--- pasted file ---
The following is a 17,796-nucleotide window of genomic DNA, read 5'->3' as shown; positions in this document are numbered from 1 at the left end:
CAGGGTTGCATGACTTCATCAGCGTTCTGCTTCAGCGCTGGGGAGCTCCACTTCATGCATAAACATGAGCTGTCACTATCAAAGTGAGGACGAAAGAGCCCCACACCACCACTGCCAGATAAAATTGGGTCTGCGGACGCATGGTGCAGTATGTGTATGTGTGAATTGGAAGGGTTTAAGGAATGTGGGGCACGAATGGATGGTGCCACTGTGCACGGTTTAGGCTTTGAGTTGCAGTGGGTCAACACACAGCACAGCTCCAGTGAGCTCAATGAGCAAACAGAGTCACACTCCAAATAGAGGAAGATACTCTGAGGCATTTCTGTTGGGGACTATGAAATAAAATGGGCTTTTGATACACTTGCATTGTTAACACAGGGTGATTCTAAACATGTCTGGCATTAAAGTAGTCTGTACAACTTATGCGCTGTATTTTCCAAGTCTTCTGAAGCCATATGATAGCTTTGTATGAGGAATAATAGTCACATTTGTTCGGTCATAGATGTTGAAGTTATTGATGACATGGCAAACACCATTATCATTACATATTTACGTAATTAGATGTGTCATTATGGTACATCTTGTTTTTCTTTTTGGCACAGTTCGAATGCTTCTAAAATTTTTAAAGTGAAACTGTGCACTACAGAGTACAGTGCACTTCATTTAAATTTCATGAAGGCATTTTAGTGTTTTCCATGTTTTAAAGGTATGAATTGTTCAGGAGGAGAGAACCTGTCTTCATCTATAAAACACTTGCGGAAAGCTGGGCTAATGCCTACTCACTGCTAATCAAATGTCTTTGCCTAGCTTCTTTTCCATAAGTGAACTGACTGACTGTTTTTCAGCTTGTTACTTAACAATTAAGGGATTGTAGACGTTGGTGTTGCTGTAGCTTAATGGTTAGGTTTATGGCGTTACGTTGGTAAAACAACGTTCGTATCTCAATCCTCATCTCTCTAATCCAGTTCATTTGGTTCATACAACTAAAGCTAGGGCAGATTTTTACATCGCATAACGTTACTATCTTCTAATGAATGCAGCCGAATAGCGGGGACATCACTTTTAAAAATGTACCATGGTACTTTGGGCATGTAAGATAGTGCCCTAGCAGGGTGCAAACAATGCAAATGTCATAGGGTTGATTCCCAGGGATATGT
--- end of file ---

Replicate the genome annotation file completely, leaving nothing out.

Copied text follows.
The following is a 17,796-nucleotide window of genomic DNA, read 5'->3' as shown; positions in this document are numbered from 1 at the left end:
CAGGGTTGCATGACTTCATCAGCGTTCTGCTTCAGCGCTGGGGAGCTCCACTTCATGCATAAACATGAGCTGTCACTATCAAAGTGAGGACGAAAGAGCCCCACACCACCACTGCCAGATAAAATTGGGTCTGCGGACGCATGGTGCAGTATGTGTATGTGTGAATTGGAAGGGTTTAAGGAATGTGGGGCACGAATGGATGGTGCCACTGTGCACGGTTTAGGCTTTGAGTTGCAGTGGGTCAACACACAGCACAGCTCCAGTGAGCTCAATGAGCAAACAGAGTCACACTCCAAATAGAGGAAGATACTCTGAGGCATTTCTGTTGGGGACTATGAAATAAAATGGGCTTTTGATACACTTGCATTGTTAACACAGGGTGATTCTAAACATGTCTGGCATTAAAGTAGTCTGTACAACTTATGCGCTGTATTTTCCAAGTCTTCTGAAGCCATATGATAGCTTTGTATGAGGAATAATAGTCACATTTGTTCGGTCATAGATGTTGAAGTTATTGATGACATGGCAAACACCATTATCATTACATATTTACGTAATTAGATGTGTCATTATGGTACATCTTGTTTTTCTTTTTGGCACAGTTCGAATGCTTCTAAAATTTTTAAAGTGAAACTGTGCACTACAGAGTACAGTGCACTTCATTTAAATTTCATGAAGGCATTTTAGTGTTTTCCATGTTTTAAAGGTATGAATTGTTCAGGAGGAGAGAACCTGTCTTCATCTATAAAACACTTGCGGAAAGCTGGGCTAATGCCTACTCACTGCTAATCAAATGTCTTTGCCTAGCTTCTTTTCCATAAGTGAACTGACTGACTGTTTTTCAGCTTGTTACTTAACAATTAAGGGATTGTAGACGTTGGTGTTGCTGTAGCTTAATGGTTAGGTTTATGGCGTTACGTTGGTAAAACAACGTTCGTATCTCAATCCTCATCTCTCTAATCCAGTTCATTTGGTTCATACAACTAAAGCTAGGGCAGATTTTTACATCGCATAACGTTACTATCTTCTAATGAATGCAGCCGAATAGCGGGGACATCACTTTTAAAAATGTACCATGGTACTTTGGGCATGTAAGATAGTGCCCTAGCAGGGTGCAAACAATGCAAATGTCATAGGGTTGATTCCCAGGGATATGT